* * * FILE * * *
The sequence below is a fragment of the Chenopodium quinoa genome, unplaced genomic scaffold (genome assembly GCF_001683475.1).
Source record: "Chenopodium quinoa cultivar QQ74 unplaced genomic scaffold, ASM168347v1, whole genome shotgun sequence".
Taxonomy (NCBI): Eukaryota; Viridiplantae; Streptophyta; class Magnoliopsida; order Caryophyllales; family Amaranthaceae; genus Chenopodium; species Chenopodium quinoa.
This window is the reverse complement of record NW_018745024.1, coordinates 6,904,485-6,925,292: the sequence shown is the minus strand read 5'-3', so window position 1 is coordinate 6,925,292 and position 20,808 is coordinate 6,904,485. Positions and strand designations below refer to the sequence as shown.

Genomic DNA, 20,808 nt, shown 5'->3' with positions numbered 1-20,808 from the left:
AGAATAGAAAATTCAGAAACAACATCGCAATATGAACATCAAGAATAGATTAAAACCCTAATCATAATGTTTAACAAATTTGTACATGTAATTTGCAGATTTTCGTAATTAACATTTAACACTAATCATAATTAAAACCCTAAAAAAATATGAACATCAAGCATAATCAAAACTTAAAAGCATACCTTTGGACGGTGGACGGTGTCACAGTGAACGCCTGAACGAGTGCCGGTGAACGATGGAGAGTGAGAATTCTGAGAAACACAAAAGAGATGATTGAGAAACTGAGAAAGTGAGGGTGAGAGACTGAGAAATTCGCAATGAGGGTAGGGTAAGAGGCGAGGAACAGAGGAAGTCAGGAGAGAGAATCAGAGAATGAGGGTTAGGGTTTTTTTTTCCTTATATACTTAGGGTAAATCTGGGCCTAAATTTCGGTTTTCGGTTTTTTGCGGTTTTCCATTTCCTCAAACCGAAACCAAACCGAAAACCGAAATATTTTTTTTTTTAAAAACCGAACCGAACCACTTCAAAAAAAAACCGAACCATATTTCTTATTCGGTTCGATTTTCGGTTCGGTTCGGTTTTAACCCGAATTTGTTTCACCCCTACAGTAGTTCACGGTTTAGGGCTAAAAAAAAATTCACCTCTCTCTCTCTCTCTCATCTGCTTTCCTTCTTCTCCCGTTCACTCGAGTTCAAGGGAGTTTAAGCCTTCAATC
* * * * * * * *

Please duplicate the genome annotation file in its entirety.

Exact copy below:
The sequence below is a fragment of the Chenopodium quinoa genome, unplaced genomic scaffold (genome assembly GCF_001683475.1).
Source record: "Chenopodium quinoa cultivar QQ74 unplaced genomic scaffold, ASM168347v1, whole genome shotgun sequence".
Taxonomy (NCBI): Eukaryota; Viridiplantae; Streptophyta; class Magnoliopsida; order Caryophyllales; family Amaranthaceae; genus Chenopodium; species Chenopodium quinoa.
This window is the reverse complement of record NW_018745024.1, coordinates 6,904,485-6,925,292: the sequence shown is the minus strand read 5'-3', so window position 1 is coordinate 6,925,292 and position 20,808 is coordinate 6,904,485. Positions and strand designations below refer to the sequence as shown.

Genomic DNA, 20,808 nt, shown 5'->3' with positions numbered 1-20,808 from the left:
AGAATAGAAAATTCAGAAACAACATCGCAATATGAACATCAAGAATAGATTAAAACCCTAATCATAATGTTTAACAAATTTGTACATGTAATTTGCAGATTTTCGTAATTAACATTTAACACTAATCATAATTAAAACCCTAAAAAAATATGAACATCAAGCATAATCAAAACTTAAAAGCATACCTTTGGACGGTGGACGGTGTCACAGTGAACGCCTGAACGAGTGCCGGTGAACGATGGAGAGTGAGAATTCTGAGAAACACAAAAGAGATGATTGAGAAACTGAGAAAGTGAGGGTGAGAGACTGAGAAATTCGCAATGAGGGTAGGGTAAGAGGCGAGGAACAGAGGAAGTCAGGAGAGAGAATCAGAGAATGAGGGTTAGGGTTTTTTTTTCCTTATATACTTAGGGTAAATCTGGGCCTAAATTTCGGTTTTCGGTTTTTTGCGGTTTTCCATTTCCTCAAACCGAAACCAAACCGAAAACCGAAATATTTTTTTTTTTAAAAACCGAACCGAACCACTTCAAAAAAAAACCGAACCATATTTCTTATTCGGTTCGATTTTCGGTTCGGTTCGGTTTTAACCCGAATTTGTTTCACCCCTACAGTAGTTCACGGTTTAGGGCTAAAAAAAAATTCACCTCTCTCTCTCTCTCTCATCTGCTTTCCTTCTTCTCCCGTTCACTCGAGTTCAAGGGAGTTTAAGCCTTCAATC